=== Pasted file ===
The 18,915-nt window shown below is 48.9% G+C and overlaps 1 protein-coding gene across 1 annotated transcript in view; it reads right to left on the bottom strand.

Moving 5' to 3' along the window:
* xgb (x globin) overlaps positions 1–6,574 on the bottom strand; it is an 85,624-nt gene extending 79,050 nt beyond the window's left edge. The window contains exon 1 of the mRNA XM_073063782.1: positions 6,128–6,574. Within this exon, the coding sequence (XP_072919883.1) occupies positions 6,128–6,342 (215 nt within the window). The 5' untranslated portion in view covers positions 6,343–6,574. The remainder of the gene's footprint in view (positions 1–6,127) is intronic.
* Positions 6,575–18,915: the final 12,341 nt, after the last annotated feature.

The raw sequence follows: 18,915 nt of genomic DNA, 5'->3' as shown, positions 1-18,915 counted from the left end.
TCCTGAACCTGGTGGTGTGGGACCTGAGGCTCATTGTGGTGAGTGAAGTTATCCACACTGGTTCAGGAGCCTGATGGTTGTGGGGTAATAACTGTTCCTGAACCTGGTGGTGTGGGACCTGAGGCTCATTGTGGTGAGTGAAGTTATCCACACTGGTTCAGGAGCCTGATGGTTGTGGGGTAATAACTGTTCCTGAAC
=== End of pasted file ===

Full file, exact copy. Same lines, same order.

The 18,915-nt window shown below is 48.9% G+C and overlaps 1 protein-coding gene across 1 annotated transcript in view; it reads right to left on the bottom strand.

Moving 5' to 3' along the window:
* xgb (x globin) overlaps positions 1–6,574 on the bottom strand; it is an 85,624-nt gene extending 79,050 nt beyond the window's left edge. The window contains exon 1 of the mRNA XM_073063782.1: positions 6,128–6,574. Within this exon, the coding sequence (XP_072919883.1) occupies positions 6,128–6,342 (215 nt within the window). The 5' untranslated portion in view covers positions 6,343–6,574. The remainder of the gene's footprint in view (positions 1–6,127) is intronic.
* Positions 6,575–18,915: the final 12,341 nt, after the last annotated feature.

The raw sequence follows: 18,915 nt of genomic DNA, 5'->3' as shown, positions 1-18,915 counted from the left end.
TCCTGAACCTGGTGGTGTGGGACCTGAGGCTCATTGTGGTGAGTGAAGTTATCCACACTGGTTCAGGAGCCTGATGGTTGTGGGGTAATAACTGTTCCTGAACCTGGTGGTGTGGGACCTGAGGCTCATTGTGGTGAGTGAAGTTATCCACACTGGTTCAGGAGCCTGATGGTTGTGGGGTAATAACTGTTCCTGAAC